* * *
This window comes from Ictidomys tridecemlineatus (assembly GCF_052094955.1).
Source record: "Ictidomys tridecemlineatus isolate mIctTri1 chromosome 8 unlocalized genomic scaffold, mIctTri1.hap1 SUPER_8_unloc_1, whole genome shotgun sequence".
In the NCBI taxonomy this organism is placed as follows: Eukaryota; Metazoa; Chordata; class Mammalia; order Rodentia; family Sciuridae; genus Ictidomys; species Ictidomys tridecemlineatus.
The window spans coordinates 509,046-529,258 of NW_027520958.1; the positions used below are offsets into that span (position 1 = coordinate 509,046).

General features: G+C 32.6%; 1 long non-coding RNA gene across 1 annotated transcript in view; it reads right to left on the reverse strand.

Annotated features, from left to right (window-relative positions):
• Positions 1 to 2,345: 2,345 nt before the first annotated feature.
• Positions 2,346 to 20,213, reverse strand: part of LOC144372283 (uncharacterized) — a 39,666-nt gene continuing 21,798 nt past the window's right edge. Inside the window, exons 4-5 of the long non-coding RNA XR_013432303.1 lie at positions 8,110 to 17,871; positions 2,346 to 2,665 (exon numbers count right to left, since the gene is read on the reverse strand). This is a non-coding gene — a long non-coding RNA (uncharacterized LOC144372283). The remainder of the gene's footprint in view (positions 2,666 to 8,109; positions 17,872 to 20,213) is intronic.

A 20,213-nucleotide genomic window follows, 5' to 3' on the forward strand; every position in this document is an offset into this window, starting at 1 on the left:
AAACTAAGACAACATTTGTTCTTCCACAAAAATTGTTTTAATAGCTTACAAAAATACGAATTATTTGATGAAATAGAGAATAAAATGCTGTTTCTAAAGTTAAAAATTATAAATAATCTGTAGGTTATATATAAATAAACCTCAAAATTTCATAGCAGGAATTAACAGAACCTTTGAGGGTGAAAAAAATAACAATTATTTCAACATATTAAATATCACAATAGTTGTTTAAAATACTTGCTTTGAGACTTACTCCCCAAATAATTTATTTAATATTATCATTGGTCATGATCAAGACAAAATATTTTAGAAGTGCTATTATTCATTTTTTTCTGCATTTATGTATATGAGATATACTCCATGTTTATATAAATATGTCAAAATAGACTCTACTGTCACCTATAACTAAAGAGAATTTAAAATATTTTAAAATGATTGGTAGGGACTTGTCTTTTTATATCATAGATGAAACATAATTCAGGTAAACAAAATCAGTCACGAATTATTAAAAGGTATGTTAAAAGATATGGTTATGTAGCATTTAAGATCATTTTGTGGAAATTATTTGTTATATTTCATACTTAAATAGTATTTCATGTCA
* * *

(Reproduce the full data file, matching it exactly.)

This window comes from Ictidomys tridecemlineatus (assembly GCF_052094955.1).
Source record: "Ictidomys tridecemlineatus isolate mIctTri1 chromosome 8 unlocalized genomic scaffold, mIctTri1.hap1 SUPER_8_unloc_1, whole genome shotgun sequence".
In the NCBI taxonomy this organism is placed as follows: Eukaryota; Metazoa; Chordata; class Mammalia; order Rodentia; family Sciuridae; genus Ictidomys; species Ictidomys tridecemlineatus.
The window spans coordinates 509,046-529,258 of NW_027520958.1; the positions used below are offsets into that span (position 1 = coordinate 509,046).

General features: G+C 32.6%; 1 long non-coding RNA gene across 1 annotated transcript in view; it reads right to left on the reverse strand.

Annotated features, from left to right (window-relative positions):
• Positions 1 to 2,345: 2,345 nt before the first annotated feature.
• Positions 2,346 to 20,213, reverse strand: part of LOC144372283 (uncharacterized) — a 39,666-nt gene continuing 21,798 nt past the window's right edge. Inside the window, exons 4-5 of the long non-coding RNA XR_013432303.1 lie at positions 8,110 to 17,871; positions 2,346 to 2,665 (exon numbers count right to left, since the gene is read on the reverse strand). This is a non-coding gene — a long non-coding RNA (uncharacterized LOC144372283). The remainder of the gene's footprint in view (positions 2,666 to 8,109; positions 17,872 to 20,213) is intronic.

A 20,213-nucleotide genomic window follows, 5' to 3' on the forward strand; every position in this document is an offset into this window, starting at 1 on the left:
AAACTAAGACAACATTTGTTCTTCCACAAAAATTGTTTTAATAGCTTACAAAAATACGAATTATTTGATGAAATAGAGAATAAAATGCTGTTTCTAAAGTTAAAAATTATAAATAATCTGTAGGTTATATATAAATAAACCTCAAAATTTCATAGCAGGAATTAACAGAACCTTTGAGGGTGAAAAAAATAACAATTATTTCAACATATTAAATATCACAATAGTTGTTTAAAATACTTGCTTTGAGACTTACTCCCCAAATAATTTATTTAATATTATCATTGGTCATGATCAAGACAAAATATTTTAGAAGTGCTATTATTCATTTTTTTCTGCATTTATGTATATGAGATATACTCCATGTTTATATAAATATGTCAAAATAGACTCTACTGTCACCTATAACTAAAGAGAATTTAAAATATTTTAAAATGATTGGTAGGGACTTGTCTTTTTATATCATAGATGAAACATAATTCAGGTAAACAAAATCAGTCACGAATTATTAAAAGGTATGTTAAAAGATATGGTTATGTAGCATTTAAGATCATTTTGTGGAAATTATTTGTTATATTTCATACTTAAATAGTATTTCATGTCA